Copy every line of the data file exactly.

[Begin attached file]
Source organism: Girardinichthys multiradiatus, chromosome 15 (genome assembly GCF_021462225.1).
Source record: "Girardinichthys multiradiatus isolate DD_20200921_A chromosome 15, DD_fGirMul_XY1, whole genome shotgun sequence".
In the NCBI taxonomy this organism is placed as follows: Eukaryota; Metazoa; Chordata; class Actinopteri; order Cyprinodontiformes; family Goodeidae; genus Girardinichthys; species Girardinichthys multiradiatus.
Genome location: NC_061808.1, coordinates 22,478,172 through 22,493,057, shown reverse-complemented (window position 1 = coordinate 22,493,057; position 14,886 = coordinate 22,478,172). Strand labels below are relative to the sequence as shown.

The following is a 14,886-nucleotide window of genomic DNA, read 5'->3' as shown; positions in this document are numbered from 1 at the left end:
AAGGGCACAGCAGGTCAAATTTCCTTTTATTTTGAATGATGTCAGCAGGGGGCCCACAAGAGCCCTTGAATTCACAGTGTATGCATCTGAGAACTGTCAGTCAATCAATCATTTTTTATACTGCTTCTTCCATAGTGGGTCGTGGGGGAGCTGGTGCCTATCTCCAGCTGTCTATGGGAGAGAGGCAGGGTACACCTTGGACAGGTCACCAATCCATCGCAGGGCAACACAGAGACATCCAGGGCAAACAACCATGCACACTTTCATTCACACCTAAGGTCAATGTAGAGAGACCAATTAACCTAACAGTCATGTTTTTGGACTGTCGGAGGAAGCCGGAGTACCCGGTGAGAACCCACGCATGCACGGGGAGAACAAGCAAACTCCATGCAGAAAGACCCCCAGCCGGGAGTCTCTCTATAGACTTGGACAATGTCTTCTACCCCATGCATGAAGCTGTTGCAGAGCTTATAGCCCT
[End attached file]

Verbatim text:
Source organism: Girardinichthys multiradiatus, chromosome 15 (genome assembly GCF_021462225.1).
Source record: "Girardinichthys multiradiatus isolate DD_20200921_A chromosome 15, DD_fGirMul_XY1, whole genome shotgun sequence".
In the NCBI taxonomy this organism is placed as follows: Eukaryota; Metazoa; Chordata; class Actinopteri; order Cyprinodontiformes; family Goodeidae; genus Girardinichthys; species Girardinichthys multiradiatus.
Genome location: NC_061808.1, coordinates 22,478,172 through 22,493,057, shown reverse-complemented (window position 1 = coordinate 22,493,057; position 14,886 = coordinate 22,478,172). Strand labels below are relative to the sequence as shown.

The following is a 14,886-nucleotide window of genomic DNA, read 5'->3' as shown; positions in this document are numbered from 1 at the left end:
AAGGGCACAGCAGGTCAAATTTCCTTTTATTTTGAATGATGTCAGCAGGGGGCCCACAAGAGCCCTTGAATTCACAGTGTATGCATCTGAGAACTGTCAGTCAATCAATCATTTTTTATACTGCTTCTTCCATAGTGGGTCGTGGGGGAGCTGGTGCCTATCTCCAGCTGTCTATGGGAGAGAGGCAGGGTACACCTTGGACAGGTCACCAATCCATCGCAGGGCAACACAGAGACATCCAGGGCAAACAACCATGCACACTTTCATTCACACCTAAGGTCAATGTAGAGAGACCAATTAACCTAACAGTCATGTTTTTGGACTGTCGGAGGAAGCCGGAGTACCCGGTGAGAACCCACGCATGCACGGGGAGAACAAGCAAACTCCATGCAGAAAGACCCCCAGCCGGGAGTCTCTCTATAGACTTGGACAATGTCTTCTACCCCATGCATGAAGCTGTTGCAGAGCTTATAGCCCT